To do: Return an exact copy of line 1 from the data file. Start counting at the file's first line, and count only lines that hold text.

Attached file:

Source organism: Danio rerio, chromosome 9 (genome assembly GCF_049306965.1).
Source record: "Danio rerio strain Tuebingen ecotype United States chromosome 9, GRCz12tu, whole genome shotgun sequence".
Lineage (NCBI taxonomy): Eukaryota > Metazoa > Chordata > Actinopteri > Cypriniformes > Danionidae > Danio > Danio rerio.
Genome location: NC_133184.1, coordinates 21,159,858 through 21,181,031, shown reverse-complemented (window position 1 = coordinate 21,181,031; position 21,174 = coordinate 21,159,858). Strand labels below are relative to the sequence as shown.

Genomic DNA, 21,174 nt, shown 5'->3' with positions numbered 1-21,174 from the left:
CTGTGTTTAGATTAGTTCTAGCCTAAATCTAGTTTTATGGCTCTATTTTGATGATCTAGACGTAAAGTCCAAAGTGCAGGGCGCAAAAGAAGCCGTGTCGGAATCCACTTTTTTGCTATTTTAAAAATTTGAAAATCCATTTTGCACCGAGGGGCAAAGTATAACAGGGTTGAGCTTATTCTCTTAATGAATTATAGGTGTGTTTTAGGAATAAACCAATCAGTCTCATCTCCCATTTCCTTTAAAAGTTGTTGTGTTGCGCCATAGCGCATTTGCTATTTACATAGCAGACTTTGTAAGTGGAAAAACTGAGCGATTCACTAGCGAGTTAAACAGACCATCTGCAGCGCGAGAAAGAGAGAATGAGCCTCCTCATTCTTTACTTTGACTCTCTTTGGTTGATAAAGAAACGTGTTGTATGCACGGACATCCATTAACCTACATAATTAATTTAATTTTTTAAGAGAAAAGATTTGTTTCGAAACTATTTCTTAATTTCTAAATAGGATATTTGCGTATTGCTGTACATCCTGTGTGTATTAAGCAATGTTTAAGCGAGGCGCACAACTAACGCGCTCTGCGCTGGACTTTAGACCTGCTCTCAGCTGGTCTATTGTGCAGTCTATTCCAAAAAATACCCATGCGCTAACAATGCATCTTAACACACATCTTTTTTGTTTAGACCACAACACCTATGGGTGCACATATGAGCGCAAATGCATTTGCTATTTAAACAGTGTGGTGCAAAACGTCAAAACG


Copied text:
Source organism: Danio rerio, chromosome 9 (genome assembly GCF_049306965.1).